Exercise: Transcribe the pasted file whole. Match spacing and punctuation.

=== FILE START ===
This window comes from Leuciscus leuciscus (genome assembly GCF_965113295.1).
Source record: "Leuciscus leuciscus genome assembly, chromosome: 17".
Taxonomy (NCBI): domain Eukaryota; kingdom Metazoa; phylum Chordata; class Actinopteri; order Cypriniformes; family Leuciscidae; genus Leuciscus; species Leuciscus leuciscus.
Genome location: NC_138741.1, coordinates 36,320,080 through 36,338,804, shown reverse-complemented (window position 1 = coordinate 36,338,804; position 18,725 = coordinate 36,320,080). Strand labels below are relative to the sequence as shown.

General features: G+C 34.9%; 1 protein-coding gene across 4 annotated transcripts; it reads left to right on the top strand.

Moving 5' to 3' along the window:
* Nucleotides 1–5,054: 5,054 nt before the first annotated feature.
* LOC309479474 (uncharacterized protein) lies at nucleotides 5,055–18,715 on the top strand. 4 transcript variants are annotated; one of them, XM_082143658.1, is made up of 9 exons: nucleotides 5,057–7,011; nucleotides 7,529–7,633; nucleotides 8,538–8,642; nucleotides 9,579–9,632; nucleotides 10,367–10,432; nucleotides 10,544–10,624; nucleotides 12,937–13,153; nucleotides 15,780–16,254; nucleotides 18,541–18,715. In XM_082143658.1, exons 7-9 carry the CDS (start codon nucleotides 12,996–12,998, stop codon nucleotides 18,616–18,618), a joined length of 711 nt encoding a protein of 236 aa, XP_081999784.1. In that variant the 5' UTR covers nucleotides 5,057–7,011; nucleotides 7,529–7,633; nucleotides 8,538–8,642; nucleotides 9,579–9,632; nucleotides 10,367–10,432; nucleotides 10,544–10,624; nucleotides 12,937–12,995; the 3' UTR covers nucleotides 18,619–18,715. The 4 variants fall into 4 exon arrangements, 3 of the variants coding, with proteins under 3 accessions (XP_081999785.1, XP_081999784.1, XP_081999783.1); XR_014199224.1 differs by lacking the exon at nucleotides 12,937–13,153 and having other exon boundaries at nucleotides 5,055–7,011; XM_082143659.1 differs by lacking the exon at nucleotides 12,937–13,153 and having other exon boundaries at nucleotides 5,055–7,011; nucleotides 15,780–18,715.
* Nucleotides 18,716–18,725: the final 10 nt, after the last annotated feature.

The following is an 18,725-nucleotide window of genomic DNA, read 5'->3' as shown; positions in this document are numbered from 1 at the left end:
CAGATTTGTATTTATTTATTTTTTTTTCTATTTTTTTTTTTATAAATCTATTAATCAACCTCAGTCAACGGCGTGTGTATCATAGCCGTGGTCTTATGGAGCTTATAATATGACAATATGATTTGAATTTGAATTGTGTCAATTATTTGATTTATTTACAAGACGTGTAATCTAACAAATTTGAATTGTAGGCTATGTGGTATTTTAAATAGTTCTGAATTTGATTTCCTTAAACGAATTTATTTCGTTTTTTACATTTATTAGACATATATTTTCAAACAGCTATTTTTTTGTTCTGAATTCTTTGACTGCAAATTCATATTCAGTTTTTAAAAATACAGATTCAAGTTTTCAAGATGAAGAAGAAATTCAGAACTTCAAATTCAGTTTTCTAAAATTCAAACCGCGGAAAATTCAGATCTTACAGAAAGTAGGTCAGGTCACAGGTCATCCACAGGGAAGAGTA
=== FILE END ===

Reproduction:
This window comes from Leuciscus leuciscus (genome assembly GCF_965113295.1).
Source record: "Leuciscus leuciscus genome assembly, chromosome: 17".
Taxonomy (NCBI): domain Eukaryota; kingdom Metazoa; phylum Chordata; class Actinopteri; order Cypriniformes; family Leuciscidae; genus Leuciscus; species Leuciscus leuciscus.
Genome location: NC_138741.1, coordinates 36,320,080 through 36,338,804, shown reverse-complemented (window position 1 = coordinate 36,338,804; position 18,725 = coordinate 36,320,080). Strand labels below are relative to the sequence as shown.

General features: G+C 34.9%; 1 protein-coding gene across 4 annotated transcripts; it reads left to right on the top strand.

Moving 5' to 3' along the window:
* Nucleotides 1–5,054: 5,054 nt before the first annotated feature.
* LOC309479474 (uncharacterized protein) lies at nucleotides 5,055–18,715 on the top strand. 4 transcript variants are annotated; one of them, XM_082143658.1, is made up of 9 exons: nucleotides 5,057–7,011; nucleotides 7,529–7,633; nucleotides 8,538–8,642; nucleotides 9,579–9,632; nucleotides 10,367–10,432; nucleotides 10,544–10,624; nucleotides 12,937–13,153; nucleotides 15,780–16,254; nucleotides 18,541–18,715. In XM_082143658.1, exons 7-9 carry the CDS (start codon nucleotides 12,996–12,998, stop codon nucleotides 18,616–18,618), a joined length of 711 nt encoding a protein of 236 aa, XP_081999784.1. In that variant the 5' UTR covers nucleotides 5,057–7,011; nucleotides 7,529–7,633; nucleotides 8,538–8,642; nucleotides 9,579–9,632; nucleotides 10,367–10,432; nucleotides 10,544–10,624; nucleotides 12,937–12,995; the 3' UTR covers nucleotides 18,619–18,715. The 4 variants fall into 4 exon arrangements, 3 of the variants coding, with proteins under 3 accessions (XP_081999785.1, XP_081999784.1, XP_081999783.1); XR_014199224.1 differs by lacking the exon at nucleotides 12,937–13,153 and having other exon boundaries at nucleotides 5,055–7,011; XM_082143659.1 differs by lacking the exon at nucleotides 12,937–13,153 and having other exon boundaries at nucleotides 5,055–7,011; nucleotides 15,780–18,715.
* Nucleotides 18,716–18,725: the final 10 nt, after the last annotated feature.

The following is an 18,725-nucleotide window of genomic DNA, read 5'->3' as shown; positions in this document are numbered from 1 at the left end:
CAGATTTGTATTTATTTATTTTTTTTTCTATTTTTTTTTTTATAAATCTATTAATCAACCTCAGTCAACGGCGTGTGTATCATAGCCGTGGTCTTATGGAGCTTATAATATGACAATATGATTTGAATTTGAATTGTGTCAATTATTTGATTTATTTACAAGACGTGTAATCTAACAAATTTGAATTGTAGGCTATGTGGTATTTTAAATAGTTCTGAATTTGATTTCCTTAAACGAATTTATTTCGTTTTTTACATTTATTAGACATATATTTTCAAACAGCTATTTTTTTGTTCTGAATTCTTTGACTGCAAATTCATATTCAGTTTTTAAAAATACAGATTCAAGTTTTCAAGATGAAGAAGAAATTCAGAACTTCAAATTCAGTTTTCTAAAATTCAAACCGCGGAAAATTCAGATCTTACAGAAAGTAGGTCAGGTCACAGGTCATCCACAGGGAAGAGTA